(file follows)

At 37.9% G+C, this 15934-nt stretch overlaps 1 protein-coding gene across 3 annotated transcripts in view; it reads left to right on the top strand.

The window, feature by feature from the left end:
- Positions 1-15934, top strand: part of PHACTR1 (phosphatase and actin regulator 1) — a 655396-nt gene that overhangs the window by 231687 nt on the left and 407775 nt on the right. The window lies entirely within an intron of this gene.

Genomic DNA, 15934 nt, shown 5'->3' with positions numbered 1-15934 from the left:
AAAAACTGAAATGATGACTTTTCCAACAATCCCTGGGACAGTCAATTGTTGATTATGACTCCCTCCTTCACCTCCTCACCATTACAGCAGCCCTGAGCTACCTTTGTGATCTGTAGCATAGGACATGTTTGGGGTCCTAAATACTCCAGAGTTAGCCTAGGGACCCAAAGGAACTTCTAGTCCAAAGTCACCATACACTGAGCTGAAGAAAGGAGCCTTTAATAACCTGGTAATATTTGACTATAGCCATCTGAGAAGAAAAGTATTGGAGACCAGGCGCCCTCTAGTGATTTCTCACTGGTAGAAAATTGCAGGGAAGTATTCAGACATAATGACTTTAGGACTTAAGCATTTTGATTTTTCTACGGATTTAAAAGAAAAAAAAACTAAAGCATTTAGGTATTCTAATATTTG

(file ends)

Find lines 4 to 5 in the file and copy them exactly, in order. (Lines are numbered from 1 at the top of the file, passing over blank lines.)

Genomic DNA, 15934 nt, shown 5'->3' with positions numbered 1-15934 from the left:
AAAAACTGAAATGATGACTTTTCCAACAATCCCTGGGACAGTCAATTGTTGATTATGACTCCCTCCTTCACCTCCTCACCATTACAGCAGCCCTGAGCTACCTTTGTGATCTGTAGCATAGGACATGTTTGGGGTCCTAAATACTCCAGAGTTAGCCTAGGGACCCAAAGGAACTTCTAGTCCAAAGTCACCATACACTGAGCTGAAGAAAGGAGCCTTTAATAACCTGGTAATATTTGACTATAGCCATCTGAGAAGAAAAGTATTGGAGACCAGGCGCCCTCTAGTGATTTCTCACTGGTAGAAAATTGCAGGGAAGTATTCAGACATAATGACTTTAGGACTTAAGCATTTTGATTTTTCTACGGATTTAAAAGAAAAAAAAACTAAAGCATTTAGGTATTCTAATATTTG